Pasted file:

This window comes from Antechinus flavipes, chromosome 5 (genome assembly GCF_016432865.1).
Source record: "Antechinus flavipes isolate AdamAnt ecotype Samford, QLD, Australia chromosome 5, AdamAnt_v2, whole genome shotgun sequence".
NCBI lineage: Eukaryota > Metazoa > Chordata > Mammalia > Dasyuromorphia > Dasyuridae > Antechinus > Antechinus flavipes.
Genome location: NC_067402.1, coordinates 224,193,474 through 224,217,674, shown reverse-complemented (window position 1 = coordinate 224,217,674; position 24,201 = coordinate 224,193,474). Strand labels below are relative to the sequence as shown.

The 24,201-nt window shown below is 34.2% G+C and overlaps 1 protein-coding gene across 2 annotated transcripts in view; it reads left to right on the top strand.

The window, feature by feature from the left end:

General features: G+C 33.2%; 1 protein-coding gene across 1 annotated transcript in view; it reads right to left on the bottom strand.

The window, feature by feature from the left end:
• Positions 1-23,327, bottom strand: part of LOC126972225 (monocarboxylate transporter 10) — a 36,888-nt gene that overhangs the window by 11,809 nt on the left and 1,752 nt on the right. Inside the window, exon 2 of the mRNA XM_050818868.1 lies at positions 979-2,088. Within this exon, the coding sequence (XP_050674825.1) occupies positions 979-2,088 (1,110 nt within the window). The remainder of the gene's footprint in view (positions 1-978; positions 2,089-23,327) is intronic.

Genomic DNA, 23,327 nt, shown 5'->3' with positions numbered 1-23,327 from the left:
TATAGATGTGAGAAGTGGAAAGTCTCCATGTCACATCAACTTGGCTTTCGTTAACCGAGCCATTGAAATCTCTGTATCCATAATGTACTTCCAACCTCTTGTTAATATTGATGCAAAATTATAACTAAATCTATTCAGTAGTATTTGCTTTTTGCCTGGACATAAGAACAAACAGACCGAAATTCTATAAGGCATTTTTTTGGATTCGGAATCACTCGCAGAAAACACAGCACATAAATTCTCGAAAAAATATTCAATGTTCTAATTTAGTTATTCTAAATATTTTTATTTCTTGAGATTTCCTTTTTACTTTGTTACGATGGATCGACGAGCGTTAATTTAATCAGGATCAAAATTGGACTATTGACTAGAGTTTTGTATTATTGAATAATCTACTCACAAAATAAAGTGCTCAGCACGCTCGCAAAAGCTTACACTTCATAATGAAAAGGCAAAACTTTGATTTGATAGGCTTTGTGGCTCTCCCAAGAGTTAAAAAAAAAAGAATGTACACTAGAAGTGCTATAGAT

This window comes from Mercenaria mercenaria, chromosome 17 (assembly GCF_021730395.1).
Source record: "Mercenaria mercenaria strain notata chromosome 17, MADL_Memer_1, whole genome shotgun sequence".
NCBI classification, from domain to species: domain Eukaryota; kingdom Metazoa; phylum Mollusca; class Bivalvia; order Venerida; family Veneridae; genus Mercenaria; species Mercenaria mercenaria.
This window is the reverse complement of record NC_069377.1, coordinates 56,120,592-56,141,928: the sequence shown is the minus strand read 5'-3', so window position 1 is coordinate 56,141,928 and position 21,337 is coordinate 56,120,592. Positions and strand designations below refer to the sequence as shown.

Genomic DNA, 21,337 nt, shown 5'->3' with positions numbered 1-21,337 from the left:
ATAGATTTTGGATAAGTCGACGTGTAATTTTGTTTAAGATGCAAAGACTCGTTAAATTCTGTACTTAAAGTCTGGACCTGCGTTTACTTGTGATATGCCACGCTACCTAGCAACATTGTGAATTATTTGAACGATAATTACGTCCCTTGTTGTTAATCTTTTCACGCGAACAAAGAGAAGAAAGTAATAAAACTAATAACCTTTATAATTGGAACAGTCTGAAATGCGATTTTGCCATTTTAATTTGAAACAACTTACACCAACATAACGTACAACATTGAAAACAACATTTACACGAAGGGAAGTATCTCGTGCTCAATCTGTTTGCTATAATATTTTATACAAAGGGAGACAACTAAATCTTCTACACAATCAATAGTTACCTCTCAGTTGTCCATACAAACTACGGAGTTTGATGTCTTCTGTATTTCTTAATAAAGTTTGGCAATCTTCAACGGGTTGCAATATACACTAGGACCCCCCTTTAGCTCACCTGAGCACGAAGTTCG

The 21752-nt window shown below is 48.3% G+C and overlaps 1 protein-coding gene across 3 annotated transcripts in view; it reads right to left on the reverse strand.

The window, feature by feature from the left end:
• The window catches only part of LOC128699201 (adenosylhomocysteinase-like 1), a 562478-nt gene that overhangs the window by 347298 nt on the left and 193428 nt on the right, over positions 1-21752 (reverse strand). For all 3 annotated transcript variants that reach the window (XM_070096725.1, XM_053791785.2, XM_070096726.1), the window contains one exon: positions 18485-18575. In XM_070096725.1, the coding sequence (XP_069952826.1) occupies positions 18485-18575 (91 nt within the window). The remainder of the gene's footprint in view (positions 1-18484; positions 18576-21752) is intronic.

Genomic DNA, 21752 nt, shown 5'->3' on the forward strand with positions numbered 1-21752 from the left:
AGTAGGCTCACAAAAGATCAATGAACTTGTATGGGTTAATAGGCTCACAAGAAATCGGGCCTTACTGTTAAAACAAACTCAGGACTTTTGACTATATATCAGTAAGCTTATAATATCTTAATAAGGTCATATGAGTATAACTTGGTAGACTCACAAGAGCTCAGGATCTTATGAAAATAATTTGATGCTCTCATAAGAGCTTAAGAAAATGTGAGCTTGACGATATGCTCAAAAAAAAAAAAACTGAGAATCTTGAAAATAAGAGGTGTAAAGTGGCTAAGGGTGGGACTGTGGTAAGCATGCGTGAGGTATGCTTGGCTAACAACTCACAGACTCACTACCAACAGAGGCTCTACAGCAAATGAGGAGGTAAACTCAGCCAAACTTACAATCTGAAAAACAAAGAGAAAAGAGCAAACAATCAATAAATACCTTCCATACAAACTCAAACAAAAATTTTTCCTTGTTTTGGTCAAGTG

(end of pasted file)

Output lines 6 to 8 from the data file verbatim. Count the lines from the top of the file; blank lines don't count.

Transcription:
The window, feature by feature from the left end:

General features: G+C 33.2%; 1 protein-coding gene across 1 annotated transcript in view; it reads right to left on the bottom strand.

The window, feature by feature from the left end: